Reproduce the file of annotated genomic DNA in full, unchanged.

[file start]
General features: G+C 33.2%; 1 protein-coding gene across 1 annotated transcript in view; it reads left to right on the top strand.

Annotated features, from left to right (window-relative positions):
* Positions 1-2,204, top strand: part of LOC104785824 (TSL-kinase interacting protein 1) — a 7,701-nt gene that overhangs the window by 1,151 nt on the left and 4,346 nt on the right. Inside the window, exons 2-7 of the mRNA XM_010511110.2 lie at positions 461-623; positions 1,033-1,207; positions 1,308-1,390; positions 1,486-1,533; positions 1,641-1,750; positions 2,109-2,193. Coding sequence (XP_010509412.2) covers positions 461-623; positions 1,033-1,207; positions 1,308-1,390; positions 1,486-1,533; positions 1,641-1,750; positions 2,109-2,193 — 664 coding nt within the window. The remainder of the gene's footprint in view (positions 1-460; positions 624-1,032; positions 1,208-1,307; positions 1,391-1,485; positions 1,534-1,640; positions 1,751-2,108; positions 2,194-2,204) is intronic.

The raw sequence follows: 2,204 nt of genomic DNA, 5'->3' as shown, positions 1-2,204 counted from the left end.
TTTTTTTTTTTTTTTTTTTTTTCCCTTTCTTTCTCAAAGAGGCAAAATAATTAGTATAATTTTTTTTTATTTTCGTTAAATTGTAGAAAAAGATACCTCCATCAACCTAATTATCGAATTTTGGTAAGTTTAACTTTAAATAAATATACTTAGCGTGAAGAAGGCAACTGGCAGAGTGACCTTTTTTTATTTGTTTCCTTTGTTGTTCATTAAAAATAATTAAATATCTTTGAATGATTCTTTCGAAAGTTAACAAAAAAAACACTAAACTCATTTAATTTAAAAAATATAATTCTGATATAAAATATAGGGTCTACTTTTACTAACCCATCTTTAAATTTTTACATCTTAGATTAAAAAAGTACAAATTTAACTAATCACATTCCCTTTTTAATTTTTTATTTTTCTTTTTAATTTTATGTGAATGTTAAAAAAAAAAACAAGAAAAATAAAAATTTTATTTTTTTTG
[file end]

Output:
General features: G+C 33.2%; 1 protein-coding gene across 1 annotated transcript in view; it reads left to right on the top strand.

Annotated features, from left to right (window-relative positions):
* Positions 1-2,204, top strand: part of LOC104785824 (TSL-kinase interacting protein 1) — a 7,701-nt gene that overhangs the window by 1,151 nt on the left and 4,346 nt on the right. Inside the window, exons 2-7 of the mRNA XM_010511110.2 lie at positions 461-623; positions 1,033-1,207; positions 1,308-1,390; positions 1,486-1,533; positions 1,641-1,750; positions 2,109-2,193. Coding sequence (XP_010509412.2) covers positions 461-623; positions 1,033-1,207; positions 1,308-1,390; positions 1,486-1,533; positions 1,641-1,750; positions 2,109-2,193 — 664 coding nt within the window. The remainder of the gene's footprint in view (positions 1-460; positions 624-1,032; positions 1,208-1,307; positions 1,391-1,485; positions 1,534-1,640; positions 1,751-2,108; positions 2,194-2,204) is intronic.

The raw sequence follows: 2,204 nt of genomic DNA, 5'->3' as shown, positions 1-2,204 counted from the left end.
TTTTTTTTTTTTTTTTTTTTTTCCCTTTCTTTCTCAAAGAGGCAAAATAATTAGTATAATTTTTTTTTATTTTCGTTAAATTGTAGAAAAAGATACCTCCATCAACCTAATTATCGAATTTTGGTAAGTTTAACTTTAAATAAATATACTTAGCGTGAAGAAGGCAACTGGCAGAGTGACCTTTTTTTATTTGTTTCCTTTGTTGTTCATTAAAAATAATTAAATATCTTTGAATGATTCTTTCGAAAGTTAACAAAAAAAACACTAAACTCATTTAATTTAAAAAATATAATTCTGATATAAAATATAGGGTCTACTTTTACTAACCCATCTTTAAATTTTTACATCTTAGATTAAAAAAGTACAAATTTAACTAATCACATTCCCTTTTTAATTTTTTATTTTTCTTTTTAATTTTATGTGAATGTTAAAAAAAAAAACAAGAAAAATAAAAATTTTATTTTTTTTG